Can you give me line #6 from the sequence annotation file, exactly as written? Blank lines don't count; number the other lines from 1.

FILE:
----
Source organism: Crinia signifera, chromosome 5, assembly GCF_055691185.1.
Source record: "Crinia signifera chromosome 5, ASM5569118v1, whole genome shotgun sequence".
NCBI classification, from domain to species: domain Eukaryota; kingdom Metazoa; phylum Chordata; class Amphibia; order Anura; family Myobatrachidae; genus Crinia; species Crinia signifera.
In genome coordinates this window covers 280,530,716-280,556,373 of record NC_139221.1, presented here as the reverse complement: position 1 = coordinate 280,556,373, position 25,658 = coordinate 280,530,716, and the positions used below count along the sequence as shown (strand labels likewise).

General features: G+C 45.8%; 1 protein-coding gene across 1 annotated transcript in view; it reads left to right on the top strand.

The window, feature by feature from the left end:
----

The window, feature by feature from the left end: